With the war in Syria raging in its fifth year, and the Islamic State wreaking havoc throughout the Middle East and North Africa, it’s clear that the entire region has been made into one large theater of conflict. But the battlefield must not be understood solely as a physical place located on a map; it is equally a social and cultural space where the forces of the US-UK-NATO Empire employ a variety of tactics to influence the course of events and create an outcome amenable to their agenda. And none to greater effect than propaganda.
Indeed, if the ongoing war in Syria, and the conflicts of the post-Arab Spring period generally, have taught us anything, it is the power of propaganda and public relations to shape narratives which in turn impact political events. Given the awesome power of information in the postmodern political landscape, it should come as no surprise that both the US and UK have become world leaders in government-sponsored propaganda masquerading as legitimate, grassroots political and social expression.
London, Washington, and the Power of Manipulation
The Guardian recently revealed how the UK Government’s Research, Information, and Communications Unit (RICU) is involved in surveillance, information dissemination, and promotion of individuals and groups as part of what it describes as an attempt at “attitudinal and behavioral change” among its Muslim youth population. This sort of counter-messaging is nothing new, and has been much discussed for years. However, the Guardian piece actually exposed the much deeper connections between RICU and various grassroots organizations, online campaigns, and social media penetration.
The article outlined the relationship between the UK Government’s RICU and a London-based communications company called Breakthrough Media Network which “has produced dozens of websites, leaflets, videos, films, Facebook pages, Twitter feeds and online radio content, with titles such as The Truth about Isis and Help for Syria.” Considering the nature of social media, and the manner in which information (or disinformation) is spread online, it should come as no surprise that a number of the viral videos, popular twitter feeds, and other materials that seemingly align with the anti-Assad line of London and Washington are, in fact, the direct products of a government-sponsored propaganda campaign.
In fact, as the authors of the story noted:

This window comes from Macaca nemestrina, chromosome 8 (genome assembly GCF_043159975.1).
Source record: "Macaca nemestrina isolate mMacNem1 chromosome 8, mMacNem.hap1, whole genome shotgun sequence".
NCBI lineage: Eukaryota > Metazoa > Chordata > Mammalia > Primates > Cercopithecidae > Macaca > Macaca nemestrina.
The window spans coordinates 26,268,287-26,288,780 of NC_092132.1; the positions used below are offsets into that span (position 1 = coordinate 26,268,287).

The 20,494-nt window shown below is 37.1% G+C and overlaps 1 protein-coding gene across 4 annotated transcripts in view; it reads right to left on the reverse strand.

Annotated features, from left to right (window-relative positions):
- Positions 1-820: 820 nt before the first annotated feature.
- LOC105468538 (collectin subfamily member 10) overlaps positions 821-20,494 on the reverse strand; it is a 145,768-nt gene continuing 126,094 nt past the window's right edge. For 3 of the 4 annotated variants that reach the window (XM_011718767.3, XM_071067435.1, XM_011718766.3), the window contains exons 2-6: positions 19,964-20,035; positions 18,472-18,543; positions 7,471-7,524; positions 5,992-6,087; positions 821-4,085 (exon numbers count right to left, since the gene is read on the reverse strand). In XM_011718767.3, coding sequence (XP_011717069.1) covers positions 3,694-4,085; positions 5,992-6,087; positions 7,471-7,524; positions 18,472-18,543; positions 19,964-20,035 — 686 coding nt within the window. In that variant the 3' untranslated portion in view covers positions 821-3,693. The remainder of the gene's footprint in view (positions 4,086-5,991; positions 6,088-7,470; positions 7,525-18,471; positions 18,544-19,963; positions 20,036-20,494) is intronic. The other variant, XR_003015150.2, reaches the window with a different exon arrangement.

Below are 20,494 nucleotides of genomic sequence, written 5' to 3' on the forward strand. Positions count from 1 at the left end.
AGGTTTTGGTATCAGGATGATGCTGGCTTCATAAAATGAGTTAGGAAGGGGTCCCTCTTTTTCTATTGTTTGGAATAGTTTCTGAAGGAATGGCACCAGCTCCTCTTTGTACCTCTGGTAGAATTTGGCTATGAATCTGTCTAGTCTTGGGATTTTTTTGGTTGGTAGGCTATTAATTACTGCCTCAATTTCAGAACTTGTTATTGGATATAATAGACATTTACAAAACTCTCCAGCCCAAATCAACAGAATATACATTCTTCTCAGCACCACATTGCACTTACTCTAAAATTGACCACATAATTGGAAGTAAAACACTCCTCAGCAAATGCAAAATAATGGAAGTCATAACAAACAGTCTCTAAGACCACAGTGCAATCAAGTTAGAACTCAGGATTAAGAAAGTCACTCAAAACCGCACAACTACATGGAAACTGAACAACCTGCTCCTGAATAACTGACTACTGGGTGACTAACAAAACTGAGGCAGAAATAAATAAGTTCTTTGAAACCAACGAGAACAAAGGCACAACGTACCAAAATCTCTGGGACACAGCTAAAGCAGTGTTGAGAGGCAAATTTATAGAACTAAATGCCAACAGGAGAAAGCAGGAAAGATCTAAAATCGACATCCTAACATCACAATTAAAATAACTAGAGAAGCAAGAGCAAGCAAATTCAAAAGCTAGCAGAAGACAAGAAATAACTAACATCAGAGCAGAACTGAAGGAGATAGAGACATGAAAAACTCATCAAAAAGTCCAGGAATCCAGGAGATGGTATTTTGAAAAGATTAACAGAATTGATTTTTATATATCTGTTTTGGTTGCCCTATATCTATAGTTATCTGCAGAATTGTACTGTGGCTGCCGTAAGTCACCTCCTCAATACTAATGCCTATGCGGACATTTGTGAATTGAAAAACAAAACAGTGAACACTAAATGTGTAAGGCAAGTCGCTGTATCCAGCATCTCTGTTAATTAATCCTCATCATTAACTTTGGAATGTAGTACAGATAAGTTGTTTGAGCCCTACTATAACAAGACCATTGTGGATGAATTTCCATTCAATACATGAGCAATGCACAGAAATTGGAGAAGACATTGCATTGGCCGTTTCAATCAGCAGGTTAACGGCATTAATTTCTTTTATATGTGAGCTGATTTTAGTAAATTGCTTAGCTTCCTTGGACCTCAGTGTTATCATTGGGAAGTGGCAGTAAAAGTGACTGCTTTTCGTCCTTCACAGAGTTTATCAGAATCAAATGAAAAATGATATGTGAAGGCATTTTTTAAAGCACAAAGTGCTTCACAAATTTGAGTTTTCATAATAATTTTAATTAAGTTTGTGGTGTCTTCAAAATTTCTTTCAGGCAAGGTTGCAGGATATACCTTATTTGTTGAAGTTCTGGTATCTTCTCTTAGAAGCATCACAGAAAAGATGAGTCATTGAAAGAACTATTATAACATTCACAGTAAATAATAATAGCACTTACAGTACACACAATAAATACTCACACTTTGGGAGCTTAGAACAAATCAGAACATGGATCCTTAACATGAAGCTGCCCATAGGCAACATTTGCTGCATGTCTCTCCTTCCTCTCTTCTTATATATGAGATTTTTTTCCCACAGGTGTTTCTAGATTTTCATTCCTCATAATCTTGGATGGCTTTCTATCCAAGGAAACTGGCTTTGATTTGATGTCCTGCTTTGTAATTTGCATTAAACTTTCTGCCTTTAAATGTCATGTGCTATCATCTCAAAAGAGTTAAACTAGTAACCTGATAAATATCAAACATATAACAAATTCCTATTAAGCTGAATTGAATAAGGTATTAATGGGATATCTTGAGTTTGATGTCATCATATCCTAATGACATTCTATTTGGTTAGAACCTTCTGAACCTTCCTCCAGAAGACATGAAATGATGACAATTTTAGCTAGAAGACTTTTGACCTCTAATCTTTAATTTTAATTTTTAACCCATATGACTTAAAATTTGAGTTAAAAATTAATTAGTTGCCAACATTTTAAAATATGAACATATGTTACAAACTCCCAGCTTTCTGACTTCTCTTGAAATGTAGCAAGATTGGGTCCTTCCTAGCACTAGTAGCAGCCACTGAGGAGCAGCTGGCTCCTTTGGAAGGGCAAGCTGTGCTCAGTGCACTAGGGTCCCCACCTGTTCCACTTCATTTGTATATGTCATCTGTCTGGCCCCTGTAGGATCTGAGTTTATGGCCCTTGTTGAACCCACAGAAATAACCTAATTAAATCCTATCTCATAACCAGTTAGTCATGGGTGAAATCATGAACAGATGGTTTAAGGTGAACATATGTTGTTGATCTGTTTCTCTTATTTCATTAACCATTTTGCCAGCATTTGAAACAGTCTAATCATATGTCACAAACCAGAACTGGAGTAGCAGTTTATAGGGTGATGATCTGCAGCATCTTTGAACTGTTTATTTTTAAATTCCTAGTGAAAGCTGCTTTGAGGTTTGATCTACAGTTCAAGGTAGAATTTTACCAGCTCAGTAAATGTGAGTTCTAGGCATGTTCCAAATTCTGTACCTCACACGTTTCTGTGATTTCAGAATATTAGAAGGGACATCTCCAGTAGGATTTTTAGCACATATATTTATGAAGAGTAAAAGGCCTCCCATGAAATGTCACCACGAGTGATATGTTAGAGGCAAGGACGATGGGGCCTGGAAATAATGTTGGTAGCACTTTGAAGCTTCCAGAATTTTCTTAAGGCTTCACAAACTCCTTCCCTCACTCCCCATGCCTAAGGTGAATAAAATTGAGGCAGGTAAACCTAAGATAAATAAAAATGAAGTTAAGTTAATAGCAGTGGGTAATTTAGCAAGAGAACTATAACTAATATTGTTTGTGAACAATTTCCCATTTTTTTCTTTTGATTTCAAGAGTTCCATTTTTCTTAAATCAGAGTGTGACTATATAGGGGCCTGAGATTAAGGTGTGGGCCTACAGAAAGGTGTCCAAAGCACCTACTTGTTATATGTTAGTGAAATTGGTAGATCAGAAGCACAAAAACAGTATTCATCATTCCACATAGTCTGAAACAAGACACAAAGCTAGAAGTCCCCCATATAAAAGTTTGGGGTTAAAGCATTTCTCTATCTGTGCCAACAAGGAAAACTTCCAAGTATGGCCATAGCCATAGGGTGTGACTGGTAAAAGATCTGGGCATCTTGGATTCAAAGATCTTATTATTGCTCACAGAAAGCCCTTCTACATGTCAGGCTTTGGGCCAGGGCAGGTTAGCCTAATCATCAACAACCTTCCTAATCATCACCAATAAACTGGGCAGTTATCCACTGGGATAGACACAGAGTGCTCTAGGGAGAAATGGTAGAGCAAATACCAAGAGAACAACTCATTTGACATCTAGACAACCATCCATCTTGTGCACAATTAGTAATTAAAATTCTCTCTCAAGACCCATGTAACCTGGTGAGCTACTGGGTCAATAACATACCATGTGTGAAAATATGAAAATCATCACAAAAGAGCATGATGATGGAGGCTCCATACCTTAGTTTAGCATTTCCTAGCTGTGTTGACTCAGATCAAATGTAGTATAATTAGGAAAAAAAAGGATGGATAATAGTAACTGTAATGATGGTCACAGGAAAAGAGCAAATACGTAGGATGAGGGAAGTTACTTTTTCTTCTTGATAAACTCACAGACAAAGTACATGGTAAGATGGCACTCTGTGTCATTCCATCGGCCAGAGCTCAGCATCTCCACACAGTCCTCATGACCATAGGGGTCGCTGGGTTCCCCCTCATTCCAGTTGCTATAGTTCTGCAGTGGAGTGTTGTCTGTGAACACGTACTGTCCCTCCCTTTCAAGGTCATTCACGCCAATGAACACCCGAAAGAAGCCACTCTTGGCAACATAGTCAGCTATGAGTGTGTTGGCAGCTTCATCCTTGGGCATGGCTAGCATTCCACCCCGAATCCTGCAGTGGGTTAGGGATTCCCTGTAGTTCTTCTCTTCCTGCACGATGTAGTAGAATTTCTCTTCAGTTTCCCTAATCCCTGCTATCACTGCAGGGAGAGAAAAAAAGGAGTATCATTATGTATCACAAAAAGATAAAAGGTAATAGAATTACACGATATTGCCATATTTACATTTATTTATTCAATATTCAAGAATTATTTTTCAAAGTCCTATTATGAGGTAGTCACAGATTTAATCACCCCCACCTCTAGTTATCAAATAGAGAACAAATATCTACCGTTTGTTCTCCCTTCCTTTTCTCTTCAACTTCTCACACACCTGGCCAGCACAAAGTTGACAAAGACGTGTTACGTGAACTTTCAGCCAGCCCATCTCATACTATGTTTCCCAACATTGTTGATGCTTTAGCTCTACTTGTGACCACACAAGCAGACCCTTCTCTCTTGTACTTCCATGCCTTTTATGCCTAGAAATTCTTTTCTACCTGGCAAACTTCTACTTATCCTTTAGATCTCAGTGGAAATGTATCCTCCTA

One Ricu initiative, which advertises itself as a campaign providing advice on how to raise funds for Syrian refugees, has had face-to-face conversations with thousands of students at university freshers’ fairs without any students realising they were engaging with a government programme. That campaign, called Help for Syria, has distributed leaflets to 760,000 homes without the recipients realising they were government communications.
It’s not hard to see what the British Government is trying to do with such efforts; they are an attempt to control the messaging of the war on Syria, and to redirect grassroots anti-war activism to channels deemed acceptable to the political establishment. Imagine for a moment the impact on an 18-year-old college freshman just stepping into the political arena, and immediately encountering seasoned veteran activists who influence his/her thinking on the nature of the war, who the good guys and bad guys are, and what should be done. Now multiply that by thousands and thousands of students. The impact of such efforts is profound.
But it is much more than simply interactions with prospective activists and the creation of propaganda materials; it is also about surveillance and social media penetration. According to the article, “One of Ricu’s primary tasks is to monitor online conversations among what it describes as vulnerable communities. After products are released, Ricu staff monitor ‘key forums’ for online conversations to ‘track shifting narratives,’ one of the documents [obtained by The Guardian] shows.” It is clear that such efforts are really about online penetration, especially via social media.
By monitoring and manipulating in this way, the British Government is able to influence, in a precise and highly targeted way, the narrative about the war on Syria, ISIS, and a host of issues relevant to both its domestic politics and the geopolitical and strategic interests of the British state. Herein lies the nexus between surveillance, propaganda, and politics.
But of course the UK is not alone in this effort, as the US has a similar program with its Center for Strategic Counterterrorism Communications (CSCC)…